Tesla Next-Gen 4680 Battery Costs 56% Less to Make, Could Mean a Mind-Blowing $70 Per KWh or Less

by Eva Fox September 23, 2020

Tesla Next-Gen 4680 Battery Costs 56% Less to Make, Could Mean a Mind-Blowing $70 Per KWh or Less

Featured image: Tesla | Tesmanian

One of Tesla's main goals is to lower the price of electric vehicles in order to make them more affordable to the general public. One of the key reasons for the higher cost of EVs has been the cost of producing battery cells. At Battery Day, which took place on September 22, Tesla announced that it will be able to seriously reduce its cost to produce this critical element of EVs.

“We don't have an affordable car,” said Elon Musk. “We will have that in the future. But to do that we have to bring down the cost of the batteries."

This will be possible thanks to several components:

  • cell design
  • cell factory
  • anode materials
  • cathode materials
  • cell vehicle integration

Improvements in each of these areas will allow the company to reduce the cost of producing batteries by a massive 56% $/kWh, compared to current prices.


Source: Tesla

Last year, Tesla's batteries cost $156/kWh to produce, according to consultancy Cairn Energy. According to experts, the price needs to drop to $100/kWh for EVs to be able to cost the same as gasoline-based cars.

If we start from the price of $156/kWh, and consider the improvements presented at Battery Day, the cost of producing Tesla batteries will be about $68/kWh. However, battery technology is constantly evolving, which may mean that at the moment, the cost of producing Tesla batteries may already be lower than presented by Cairn Energy. Considering this, we can safely assume that in 2-3 years, the cost could be significantly lower than 70$/kWh.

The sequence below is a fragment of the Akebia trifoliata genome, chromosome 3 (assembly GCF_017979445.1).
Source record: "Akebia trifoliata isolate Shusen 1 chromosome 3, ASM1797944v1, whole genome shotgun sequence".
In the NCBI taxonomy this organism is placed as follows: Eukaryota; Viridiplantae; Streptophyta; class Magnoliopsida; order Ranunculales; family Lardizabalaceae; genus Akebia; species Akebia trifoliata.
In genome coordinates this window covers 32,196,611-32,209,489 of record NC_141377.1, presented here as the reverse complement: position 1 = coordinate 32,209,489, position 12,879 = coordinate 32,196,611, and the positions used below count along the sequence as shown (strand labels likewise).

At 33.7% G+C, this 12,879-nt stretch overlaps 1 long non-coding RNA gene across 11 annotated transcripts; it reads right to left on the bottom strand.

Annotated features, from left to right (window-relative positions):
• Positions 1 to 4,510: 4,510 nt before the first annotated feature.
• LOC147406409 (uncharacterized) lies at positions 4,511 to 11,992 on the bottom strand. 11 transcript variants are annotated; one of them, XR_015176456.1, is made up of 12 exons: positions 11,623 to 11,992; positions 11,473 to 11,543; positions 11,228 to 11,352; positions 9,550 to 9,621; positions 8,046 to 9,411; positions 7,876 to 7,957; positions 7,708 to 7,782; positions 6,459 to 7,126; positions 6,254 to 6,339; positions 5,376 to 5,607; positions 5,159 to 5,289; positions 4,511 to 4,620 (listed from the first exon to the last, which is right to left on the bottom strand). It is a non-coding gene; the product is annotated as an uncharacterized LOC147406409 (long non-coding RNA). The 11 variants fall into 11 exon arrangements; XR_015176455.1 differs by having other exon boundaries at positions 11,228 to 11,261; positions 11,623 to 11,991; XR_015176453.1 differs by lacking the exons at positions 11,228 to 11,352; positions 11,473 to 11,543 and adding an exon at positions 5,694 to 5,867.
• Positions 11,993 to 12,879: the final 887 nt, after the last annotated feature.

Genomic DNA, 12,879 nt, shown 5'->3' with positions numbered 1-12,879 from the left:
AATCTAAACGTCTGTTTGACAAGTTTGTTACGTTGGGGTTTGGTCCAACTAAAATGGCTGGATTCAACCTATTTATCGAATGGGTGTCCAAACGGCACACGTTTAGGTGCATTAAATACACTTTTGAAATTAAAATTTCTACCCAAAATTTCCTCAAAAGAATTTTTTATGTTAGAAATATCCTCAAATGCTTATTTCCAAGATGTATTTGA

Achieving this cost-level makes it possible to create an affordable electric vehicle. That is why, during the presentation, Elon Musk made an announcement that within 3 years Tesla will present a $25,000 car.

The new 4680 tabless cell, has five times more energy, enables 16% more range, and harnesses six times more power. It also lowers the dollar-per-kilowatt hour cost of the battery by 14%. That is, the larger form factor is key, as it gives the battery significant advantages, and costs less to manufacture.

 


Although all technologies will be released in 18-36 months, Tesla retains its technological leadership in the industry, continuing to challenge traditional car manufacturers. The term of three years for Tesla's new technology is still shorter than the term of various other manufacturers in simply rolling out their first EVs. Tesla will likely maintain a competitive advantage for the foreseeable future.

© 2020, Eva Fox. All rights reserved.

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Article edited by @SmokeyShorts, you can follow him on Twitter




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